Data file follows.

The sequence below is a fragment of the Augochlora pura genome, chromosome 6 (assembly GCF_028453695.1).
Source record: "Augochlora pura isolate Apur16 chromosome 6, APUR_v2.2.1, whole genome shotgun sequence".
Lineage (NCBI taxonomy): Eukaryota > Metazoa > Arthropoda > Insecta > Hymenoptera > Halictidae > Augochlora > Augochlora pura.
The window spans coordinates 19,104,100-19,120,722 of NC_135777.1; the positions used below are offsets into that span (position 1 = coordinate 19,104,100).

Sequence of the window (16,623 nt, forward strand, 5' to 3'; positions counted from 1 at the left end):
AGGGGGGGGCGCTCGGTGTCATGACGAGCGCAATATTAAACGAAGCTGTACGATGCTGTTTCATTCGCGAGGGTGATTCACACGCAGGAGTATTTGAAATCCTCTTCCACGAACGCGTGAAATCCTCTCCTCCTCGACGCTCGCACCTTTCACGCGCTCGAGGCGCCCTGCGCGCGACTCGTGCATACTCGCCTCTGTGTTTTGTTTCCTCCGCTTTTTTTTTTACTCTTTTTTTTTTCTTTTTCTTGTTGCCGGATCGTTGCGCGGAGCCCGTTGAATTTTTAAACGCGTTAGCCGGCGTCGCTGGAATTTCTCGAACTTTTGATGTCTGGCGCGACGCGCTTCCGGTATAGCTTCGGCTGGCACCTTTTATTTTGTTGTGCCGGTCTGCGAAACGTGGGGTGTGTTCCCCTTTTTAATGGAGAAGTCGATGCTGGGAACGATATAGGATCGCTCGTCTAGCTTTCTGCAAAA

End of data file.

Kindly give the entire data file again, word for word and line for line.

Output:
The sequence below is a fragment of the Augochlora pura genome, chromosome 6 (assembly GCF_028453695.1).
Source record: "Augochlora pura isolate Apur16 chromosome 6, APUR_v2.2.1, whole genome shotgun sequence".
Lineage (NCBI taxonomy): Eukaryota > Metazoa > Arthropoda > Insecta > Hymenoptera > Halictidae > Augochlora > Augochlora pura.
The window spans coordinates 19,104,100-19,120,722 of NC_135777.1; the positions used below are offsets into that span (position 1 = coordinate 19,104,100).

Sequence of the window (16,623 nt, forward strand, 5' to 3'; positions counted from 1 at the left end):
AGGGGGGGGCGCTCGGTGTCATGACGAGCGCAATATTAAACGAAGCTGTACGATGCTGTTTCATTCGCGAGGGTGATTCACACGCAGGAGTATTTGAAATCCTCTTCCACGAACGCGTGAAATCCTCTCCTCCTCGACGCTCGCACCTTTCACGCGCTCGAGGCGCCCTGCGCGCGACTCGTGCATACTCGCCTCTGTGTTTTGTTTCCTCCGCTTTTTTTTTTACTCTTTTTTTTTTCTTTTTCTTGTTGCCGGATCGTTGCGCGGAGCCCGTTGAATTTTTAAACGCGTTAGCCGGCGTCGCTGGAATTTCTCGAACTTTTGATGTCTGGCGCGACGCGCTTCCGGTATAGCTTCGGCTGGCACCTTTTATTTTGTTGTGCCGGTCTGCGAAACGTGGGGTGTGTTCCCCTTTTTAATGGAGAAGTCGATGCTGGGAACGATATAGGATCGCTCGTCTAGCTTTCTGCAAAA